News & Perspective

Immune-checkpoint blockade shows promise in the neoadjuvant setting

Oncology
3 months ago, OP Editor

Immune-checkpoint inhibitors targeting the PD-1/PD-L1 axis have emerged as a new standard of care for patients with advanced-stage non-small-cell lung cancer (NSCLC).1,2 Profoundly changing the way cancer is now treated, the approach is currently being investigated in the earlier setting. The first piece of evidence came from a pilot study of nivolumab in patients with resectable stage I-IIIA NSCLC, which was reported at the American Association for Cancer Research (AACR) 2018 Annual Meeting and simultaneously published in the New England Journal of Medicine.1-3

“The rationale for neoadjuvant anti-PD-1 treatment of resectable NSCLC was essentially to use the primary tumor as a ‘vaccine’ to induce T cells against the tumor antigens that would then circulate through the body systemically and seek out any distant sites of micrometastases,” said senior author Dr. Drew Pardoll, director of Bloomberg-Kimmel Institute for Cancer Immunotherapy and director of Cancer Immunology at Johns Hopkins School of Medicine, US.4

The final analysis of this small investigator-led study included 21 patients with stage I, II, or IIIA NSCLC that was deemed to be surgically resectable.3 These patients received two doses of intravenous nivolumab (at a dose of mg/kg) every 2 weeks.3 The primary endpoints were safety and feasibility (whether there is a surgical delay of >30 days and 7 days for scheduling), but the radiologic and pathological responses to treatment as well as immunologic, genomic, and pathological correlates of response in blood and tumor were also explored.3

One patient had grade 3 pneumonia, but he/she had an uncomplicated surgical resection without receiving the second dose of nivolumab.3 Few immediate adverse events (AEs) were reported in the study (4 patients with grade 1-2 AEs; 1 patient with grade 3 AEs), but most importantly, there were no treatment-related surgical delays and 20 (95%) of 21 patients underwent complete tumor resection.3

Major pathologic response (MPR; defined as ≤10% viable residual tumor cells) occurred in 9 (45%) of 20 patients with complete resection.3 “Two patients had no evidence of viable cells in the resected specimen. This is particularly striking given that surgery was done, in most cases, just 4 weeks after the first dose of anti-PD-1 treatment,” Dr. Pardoll added.2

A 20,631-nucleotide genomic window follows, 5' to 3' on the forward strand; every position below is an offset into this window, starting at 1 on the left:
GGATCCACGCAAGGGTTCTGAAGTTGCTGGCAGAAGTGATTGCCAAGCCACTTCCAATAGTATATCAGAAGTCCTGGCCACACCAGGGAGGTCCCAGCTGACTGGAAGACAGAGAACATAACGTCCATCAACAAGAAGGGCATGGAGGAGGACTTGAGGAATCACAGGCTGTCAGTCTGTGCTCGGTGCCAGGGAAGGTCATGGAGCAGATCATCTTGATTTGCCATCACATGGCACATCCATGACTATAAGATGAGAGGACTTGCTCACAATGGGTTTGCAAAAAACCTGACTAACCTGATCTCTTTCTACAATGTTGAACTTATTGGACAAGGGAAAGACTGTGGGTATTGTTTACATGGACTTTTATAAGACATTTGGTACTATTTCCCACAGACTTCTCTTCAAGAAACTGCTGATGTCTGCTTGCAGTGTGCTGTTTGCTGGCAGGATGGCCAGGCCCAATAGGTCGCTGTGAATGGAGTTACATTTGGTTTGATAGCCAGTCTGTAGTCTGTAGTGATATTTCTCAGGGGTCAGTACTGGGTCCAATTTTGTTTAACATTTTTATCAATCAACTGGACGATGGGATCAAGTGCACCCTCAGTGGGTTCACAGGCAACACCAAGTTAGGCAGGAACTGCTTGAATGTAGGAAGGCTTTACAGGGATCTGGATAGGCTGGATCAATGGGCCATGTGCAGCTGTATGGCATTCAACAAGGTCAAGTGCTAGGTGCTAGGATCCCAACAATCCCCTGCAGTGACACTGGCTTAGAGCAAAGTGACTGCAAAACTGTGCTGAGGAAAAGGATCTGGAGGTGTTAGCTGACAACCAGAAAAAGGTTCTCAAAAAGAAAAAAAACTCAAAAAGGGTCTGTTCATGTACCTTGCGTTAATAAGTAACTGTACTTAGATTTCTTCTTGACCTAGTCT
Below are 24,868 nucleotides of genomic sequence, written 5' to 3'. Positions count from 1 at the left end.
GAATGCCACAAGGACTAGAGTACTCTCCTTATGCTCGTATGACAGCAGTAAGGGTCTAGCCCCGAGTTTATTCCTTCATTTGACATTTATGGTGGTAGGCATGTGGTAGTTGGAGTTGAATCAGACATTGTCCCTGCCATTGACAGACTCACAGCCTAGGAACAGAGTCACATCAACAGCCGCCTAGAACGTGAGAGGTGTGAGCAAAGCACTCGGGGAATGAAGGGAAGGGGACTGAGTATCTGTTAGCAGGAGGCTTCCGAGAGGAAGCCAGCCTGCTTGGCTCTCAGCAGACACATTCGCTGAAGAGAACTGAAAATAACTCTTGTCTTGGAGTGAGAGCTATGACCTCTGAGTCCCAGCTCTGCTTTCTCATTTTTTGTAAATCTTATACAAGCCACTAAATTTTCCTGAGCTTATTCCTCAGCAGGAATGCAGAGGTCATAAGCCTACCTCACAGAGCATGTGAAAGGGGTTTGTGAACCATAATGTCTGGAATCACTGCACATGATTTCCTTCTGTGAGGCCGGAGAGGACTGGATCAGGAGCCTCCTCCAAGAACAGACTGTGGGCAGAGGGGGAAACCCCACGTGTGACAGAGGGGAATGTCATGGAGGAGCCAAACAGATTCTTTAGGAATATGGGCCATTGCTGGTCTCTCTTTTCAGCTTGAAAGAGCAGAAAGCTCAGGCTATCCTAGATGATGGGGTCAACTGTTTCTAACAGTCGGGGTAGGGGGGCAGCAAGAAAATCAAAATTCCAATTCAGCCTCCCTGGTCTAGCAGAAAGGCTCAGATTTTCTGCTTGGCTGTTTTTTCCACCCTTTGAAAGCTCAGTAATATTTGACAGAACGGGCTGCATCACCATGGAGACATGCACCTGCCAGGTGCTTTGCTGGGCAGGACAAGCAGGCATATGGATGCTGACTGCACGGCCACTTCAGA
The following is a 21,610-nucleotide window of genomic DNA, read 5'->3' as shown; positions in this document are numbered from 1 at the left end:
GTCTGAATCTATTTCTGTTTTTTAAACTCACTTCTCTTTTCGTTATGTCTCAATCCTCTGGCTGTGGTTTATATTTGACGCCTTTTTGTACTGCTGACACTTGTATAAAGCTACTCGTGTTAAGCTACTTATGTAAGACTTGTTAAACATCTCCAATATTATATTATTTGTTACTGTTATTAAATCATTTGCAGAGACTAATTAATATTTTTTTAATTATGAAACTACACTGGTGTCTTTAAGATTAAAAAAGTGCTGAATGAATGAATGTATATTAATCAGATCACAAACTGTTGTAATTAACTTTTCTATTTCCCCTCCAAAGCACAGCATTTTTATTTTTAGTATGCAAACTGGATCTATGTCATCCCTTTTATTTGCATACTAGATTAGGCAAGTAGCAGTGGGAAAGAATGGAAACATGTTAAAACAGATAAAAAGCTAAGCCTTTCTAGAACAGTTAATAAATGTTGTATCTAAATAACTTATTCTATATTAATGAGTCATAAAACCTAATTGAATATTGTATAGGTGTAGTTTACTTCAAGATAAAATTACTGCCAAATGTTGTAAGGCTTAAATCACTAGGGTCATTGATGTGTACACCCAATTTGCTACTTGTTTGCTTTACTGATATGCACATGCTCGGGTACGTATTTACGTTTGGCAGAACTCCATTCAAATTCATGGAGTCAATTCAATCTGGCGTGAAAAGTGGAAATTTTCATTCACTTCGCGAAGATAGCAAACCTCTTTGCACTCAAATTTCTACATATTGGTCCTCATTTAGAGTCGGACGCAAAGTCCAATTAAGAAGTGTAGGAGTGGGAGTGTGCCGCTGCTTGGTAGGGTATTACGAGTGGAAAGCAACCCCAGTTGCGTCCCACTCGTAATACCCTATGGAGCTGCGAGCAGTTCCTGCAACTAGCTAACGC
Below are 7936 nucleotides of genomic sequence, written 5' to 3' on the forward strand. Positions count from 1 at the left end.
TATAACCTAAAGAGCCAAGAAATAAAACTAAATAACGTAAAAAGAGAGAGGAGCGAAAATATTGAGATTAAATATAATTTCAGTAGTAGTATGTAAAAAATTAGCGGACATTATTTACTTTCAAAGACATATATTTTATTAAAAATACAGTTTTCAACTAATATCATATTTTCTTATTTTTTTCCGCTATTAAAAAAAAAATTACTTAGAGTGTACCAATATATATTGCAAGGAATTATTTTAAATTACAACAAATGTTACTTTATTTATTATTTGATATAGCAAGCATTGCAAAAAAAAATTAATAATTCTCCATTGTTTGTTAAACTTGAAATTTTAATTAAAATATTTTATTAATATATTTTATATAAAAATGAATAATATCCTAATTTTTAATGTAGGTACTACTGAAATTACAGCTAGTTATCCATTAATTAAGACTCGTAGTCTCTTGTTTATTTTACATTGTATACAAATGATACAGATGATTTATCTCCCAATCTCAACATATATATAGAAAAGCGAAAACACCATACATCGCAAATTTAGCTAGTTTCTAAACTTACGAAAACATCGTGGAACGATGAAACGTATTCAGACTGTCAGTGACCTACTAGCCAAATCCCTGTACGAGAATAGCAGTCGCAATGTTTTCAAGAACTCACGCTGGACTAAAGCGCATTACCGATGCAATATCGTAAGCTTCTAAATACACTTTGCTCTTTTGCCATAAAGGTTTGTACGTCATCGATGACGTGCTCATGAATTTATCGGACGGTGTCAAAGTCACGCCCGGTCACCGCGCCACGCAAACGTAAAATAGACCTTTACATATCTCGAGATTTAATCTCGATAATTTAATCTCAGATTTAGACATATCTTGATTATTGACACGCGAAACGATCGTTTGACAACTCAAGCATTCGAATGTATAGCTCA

At a median of 12 months of postoperative follow-up (range: 0.8–19.7 months), 16 (80%) of 20 patients who had undergone resection were alive and recurrence-free.3,5 As reported in the published study, the median duration of recurrence-free survival had not been reached.3

However, only 2 (10%) of 21 patients had a radiologic partial response, which is in stark contrast to the high rate of MPR.3 “These findings represent pathological evidence supporting the possibility that some patients may derive clinical benefit from immunotherapy without initial radiographic tumor shrinkage and that this process occurs because of immune-cell infiltration into the tumor, rather than true tumor growth,” the researchers wrote.3

The researchers also assessed tumor mutational burden (TMB) as a biomarker of pathological response to PD-1 blockade, and the findings revealed a significantly higher mean TMB in those with MPR than those without MPR (311±55 vs. 74±60, p=0.01 by exact Wilcoxon test).3 The percentage of viable residual tumor was inversely correlated with pretreatment TMB (Spearman’s Rho: −0.75; p=0.008) and predicted neoantigen load (Spearman’s Rho: −0.78, p=0.005).1,3 However, no significant correlation was found between TMB and PD-L1 expression.3

“Is it time to finally stop saving our best for last?” commented Dr. John V. Heymach, Chair of Department of Thoracic/Head and Neck Medical Oncology at the MD Anderson Cancer Center, Houston, Texas, US.3 Indeed, Dr. Pardoll and his team are very optimistic that this approach (i.e. anti-PD-1 in the neoadjuvant setting) will eventually be practice-changing and may even replace chemotherapy prior to surgical resection.4

 

1. Killock D. Neoadjuvant PD-1 blockade in NSCLC. Nat Rev Clin Oncol. 2018 [Epub ahead of print].

2. Neoadjuvant Nivolumab Shows Benefit in NSCLC. Medscape. 2018 (Accessed May 5, 2018, at https://www.medscape.com/viewarticle/895274#vp_1).

3. Forde PM, Chaft JE, Smith KN, et al. Neoadjuvant PD-1 Blockade in Resectable Lung Cancer. N Engl J Med. 2018 [Epub ahead of print].

4. AACR 2018: Pilot Study of Neoadjuvant Nivolumab in Resectable NSCLC. The ASCO Post. 2018 (Accessed May 4, 2018, at http://www.ascopost.com/News/58749).

5. Neoadjuvant Nivolumab Demonstrates Promising Pathologic Response Rate in Resectable NSCLC. TargetedOnc. 2018 (Accessed May 4, 2018, at http://www.targetedonc.com/conference/aacr-2018/neoadjuvant-nivolumab-demonstrates-promising-pathologic-response-rate-in-resectable-nsclc).

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